leftnav
Main Page 
Movies 
Music 
Restaurants 
Nightlife 
Museums/Galleries 
Theater/Dance 
Love Life 
In Store 
Outdoors/Fitness 
leftnav

       Style
       Comics
       Crosswords
       Horoscopes
       Books
       Travel
       Weather
       Traffic
        TV Listings

 
'Songcatcher': Listening for Love in All the Right Places
By Stephen Hunter
Washington Post Staff Writer
Friday, July 6, 2001

   


    'Songcatcher' Aidan Quinn and Janet McTeer in "Songcatcher."
(Photo by James Bridges/Lions Gate Films)
Lily Penleric hears America singing, loud and clear. But since she's only a woman, nobody cares.

That's the gist of Maggie Greenwald's captivating new film "Songcatcher," about a heroic musicologist wandering the hollows and glades of Appalachia in the days before World War I, and listening. In the songs of this lost America, this high outback that neither indoor plumbing nor electricity has yet penetrated, Professor Penleric (Janet McTeer) hears the pure banshee wail of the Scottish reivers of three centuries ago or the fear of freezing during the long nights on the Irish bogs after the potato crop has failed for the fifth year in a row. She hears of duels and squabbles, of love fair and true, of perished nobility and bitter hatred, and death come on a pale horse, high and mighty.

As her name implies, she takes pen and records lyrics and in that way catches the songs like butterflies; she even hauls some primitive recording machinery into the hills. The sounds are too precious to be allowed to vanish; moreover, their complexity, artistry and brilliance vividly correct the idea that the people of the mountains are "primitive."

The music – encompassing more than 20 old folk songs, beautifully performed and integrated into the plot – is probably the best reason for seeing the film, but it is not the only one. McTeer, the British actress who was last seen in her Oscar-nominated role as a working-class Southern mama with a passel of man trouble in "Tumbleweeds," works the other side of the class divide in this role: Her Lily is autocratic, willful, passionate, tough as brass bushings, and as just as the day is long.

This is a real star turn, and McTeer dominates every scene with her clarity and power – and her eyes. She has this trick of isolating her irises against her whites, giving her a glare that could melt a vault door, which she uses to good effect. At the same time, she speaks with the refined diction of a proper Victorian lady, an accent so miles distant from her "Tumbleweed" twang you have to work overtime to remember they come from the same woman and that you're seeing a performance, not a reality.

The movie is brought to a limp, but never crippled, by its agenda, which is feminist but sensible. This is equally true of Greenwald's last very good film, "The Ballad of Little Jo." In that movie she understood what she called the "necessary man," a man of strength and integrity. In "Little Jo," the role fell to Bo Hopkins and in "Songcatcher" that mantle falls on Aidan Quinn. Where has he been for the past few years? Obviously not on a diet: The new Quinn is bulked up (almost unrecognizably) but seems somehow a good deal tougher and more commanding. He could become a star now, instead of a near-star. He plays Tom Bledsoe, a disillusioned mountain man who happens to have a natural genius for music, and who wakens in the staid Lily impulses her society has forbidden.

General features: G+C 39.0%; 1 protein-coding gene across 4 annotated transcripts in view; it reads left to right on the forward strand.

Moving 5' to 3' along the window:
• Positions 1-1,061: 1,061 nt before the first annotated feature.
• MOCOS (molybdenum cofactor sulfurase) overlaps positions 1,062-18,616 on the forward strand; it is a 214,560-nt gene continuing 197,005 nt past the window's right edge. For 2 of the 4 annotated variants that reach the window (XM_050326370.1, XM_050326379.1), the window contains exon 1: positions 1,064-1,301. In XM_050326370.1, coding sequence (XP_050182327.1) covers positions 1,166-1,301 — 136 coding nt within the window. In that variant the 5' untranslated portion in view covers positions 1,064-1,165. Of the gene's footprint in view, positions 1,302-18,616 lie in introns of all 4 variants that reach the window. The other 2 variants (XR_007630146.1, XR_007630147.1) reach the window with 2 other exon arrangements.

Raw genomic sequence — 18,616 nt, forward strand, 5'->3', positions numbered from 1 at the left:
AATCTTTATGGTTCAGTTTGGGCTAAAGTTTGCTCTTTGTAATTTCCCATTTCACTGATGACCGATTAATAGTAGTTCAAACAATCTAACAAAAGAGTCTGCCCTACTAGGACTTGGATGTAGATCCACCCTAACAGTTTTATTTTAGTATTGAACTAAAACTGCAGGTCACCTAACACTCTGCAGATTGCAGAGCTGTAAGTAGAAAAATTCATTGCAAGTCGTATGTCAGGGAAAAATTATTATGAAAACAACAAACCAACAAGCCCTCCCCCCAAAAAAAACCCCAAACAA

That's the narrative theme in "Songcatcher": liberation. Away from her prissy university, Lily discovers not only great music but great sex as well. Three other couples are featured in the somewhat overcomplicated plot, all of whom are likewise liberated by Lily's quest, including her lesbian sister (played by Jane Adams, another revelation in contrast to her high neurotic turn in the recent "Anniversary Party"). The movie is really about feeling the music, and letting it work its magic.

The film has a somewhat odd sensibility; it's a combination of Hollywood slickness and indie integrity. It's a highly professional project complete with exquisite production details and superb actors, yet its subject matter is so far out of the mainstream, it feels almost radical. It's powerful and powerfully musical. The few stereotypes – wimpy professors, brutal, hateful mountain men, wise earth mothers, nasty coal company men – get in the way of its freshness, but don't destroy it.

"Songcatcher" (PG-13, 105 minutes)Contains sexual situations and a little violence. At the Cineplex Odeon Dupont Circle and Cinema Arts Theatre.

 

Search Entertainment


Optional Keyword

powered by citysearch.com
More Search Options

"Songcatcher"
showtimes and details

Janet McTeer filmography

Aidan Quinn filmography


© Copyright 2001 The Washington Post Company